In sheep’s clothing
The gamay beaujolais grape grown in many parts of Southern parts of California is not, in fact related to gamay at all but is a distant clone of pinot noir. The Bureau of Alcohol, Tobacco and Firearms (BATF) in the USA has banned use of the name (in between launching assaults on Waco-like compounds) but it doesn’t stop some of the madder American winemakers from labelling their pinot noir as gamay beaujolais.
Beaujolais is an integral part of Burgundy, not just a neighbour, occupying the most southerly district of the region, some 4oo kilometres from Paris. Its contrast to wines produced in the rest of the region comes down simply to the fact that gamay, rather than pinot, is the main grape used.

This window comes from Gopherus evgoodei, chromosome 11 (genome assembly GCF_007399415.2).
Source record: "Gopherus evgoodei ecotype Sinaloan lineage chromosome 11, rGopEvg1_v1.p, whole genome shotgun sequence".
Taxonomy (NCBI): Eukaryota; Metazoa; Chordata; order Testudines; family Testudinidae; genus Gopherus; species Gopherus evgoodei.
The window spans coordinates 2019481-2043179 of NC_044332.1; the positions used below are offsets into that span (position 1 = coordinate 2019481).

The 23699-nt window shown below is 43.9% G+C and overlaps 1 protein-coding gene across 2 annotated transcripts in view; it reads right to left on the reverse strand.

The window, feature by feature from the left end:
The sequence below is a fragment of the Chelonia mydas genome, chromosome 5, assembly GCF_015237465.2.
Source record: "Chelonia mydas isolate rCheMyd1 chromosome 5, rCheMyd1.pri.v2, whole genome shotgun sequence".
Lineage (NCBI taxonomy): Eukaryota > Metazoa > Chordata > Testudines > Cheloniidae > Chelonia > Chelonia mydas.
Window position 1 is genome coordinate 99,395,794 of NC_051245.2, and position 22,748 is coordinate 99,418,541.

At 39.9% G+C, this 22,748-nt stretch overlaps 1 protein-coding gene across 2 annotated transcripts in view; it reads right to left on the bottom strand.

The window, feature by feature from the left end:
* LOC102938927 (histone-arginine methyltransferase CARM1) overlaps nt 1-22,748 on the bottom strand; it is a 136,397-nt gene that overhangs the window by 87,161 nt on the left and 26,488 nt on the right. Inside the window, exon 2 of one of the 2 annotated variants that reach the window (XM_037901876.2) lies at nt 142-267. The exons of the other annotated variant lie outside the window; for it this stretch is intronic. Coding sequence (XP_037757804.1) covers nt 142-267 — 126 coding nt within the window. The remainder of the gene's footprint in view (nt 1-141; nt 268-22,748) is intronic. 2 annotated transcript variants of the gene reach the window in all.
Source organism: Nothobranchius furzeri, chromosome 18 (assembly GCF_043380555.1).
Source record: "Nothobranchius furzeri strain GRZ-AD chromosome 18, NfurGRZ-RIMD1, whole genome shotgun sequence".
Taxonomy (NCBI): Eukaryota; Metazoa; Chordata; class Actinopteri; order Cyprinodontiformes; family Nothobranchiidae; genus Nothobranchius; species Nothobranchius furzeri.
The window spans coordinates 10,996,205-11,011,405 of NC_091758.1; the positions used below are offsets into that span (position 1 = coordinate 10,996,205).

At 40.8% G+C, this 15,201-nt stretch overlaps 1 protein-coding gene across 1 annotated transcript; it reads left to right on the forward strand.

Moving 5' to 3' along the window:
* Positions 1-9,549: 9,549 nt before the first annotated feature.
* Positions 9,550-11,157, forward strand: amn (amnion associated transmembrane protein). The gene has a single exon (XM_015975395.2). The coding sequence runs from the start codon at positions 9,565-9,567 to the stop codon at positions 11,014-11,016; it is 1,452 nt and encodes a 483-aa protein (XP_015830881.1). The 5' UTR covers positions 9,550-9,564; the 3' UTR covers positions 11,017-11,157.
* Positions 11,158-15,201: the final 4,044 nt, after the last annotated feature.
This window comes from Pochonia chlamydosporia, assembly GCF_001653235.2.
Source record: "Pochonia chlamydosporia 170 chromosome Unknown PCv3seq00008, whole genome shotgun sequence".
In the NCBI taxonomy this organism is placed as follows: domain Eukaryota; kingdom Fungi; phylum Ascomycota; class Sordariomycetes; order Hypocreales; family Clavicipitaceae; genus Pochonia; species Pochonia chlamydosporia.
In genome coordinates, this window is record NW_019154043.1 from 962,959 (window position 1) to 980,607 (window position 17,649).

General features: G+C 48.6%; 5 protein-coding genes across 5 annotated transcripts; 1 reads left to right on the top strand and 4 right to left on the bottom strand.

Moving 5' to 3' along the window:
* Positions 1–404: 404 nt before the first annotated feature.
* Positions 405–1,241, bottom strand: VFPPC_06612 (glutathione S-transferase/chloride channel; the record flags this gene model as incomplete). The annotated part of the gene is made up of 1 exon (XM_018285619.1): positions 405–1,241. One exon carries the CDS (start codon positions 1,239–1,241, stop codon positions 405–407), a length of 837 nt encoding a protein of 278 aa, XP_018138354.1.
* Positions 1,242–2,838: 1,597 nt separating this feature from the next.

Count to ten
The crus of beaujolais are as follows: Brouilly, Chenas, Chiroubles, Cote de Brouilly, Fleurie, Julienas, Morgon, Moulin-a-vent, St-Amour. Of these the best known are Cote de Brouilly, Fleurie and Moulin-a-Vent.
This article was published on 1st August 2011 so certain details may not be up to date.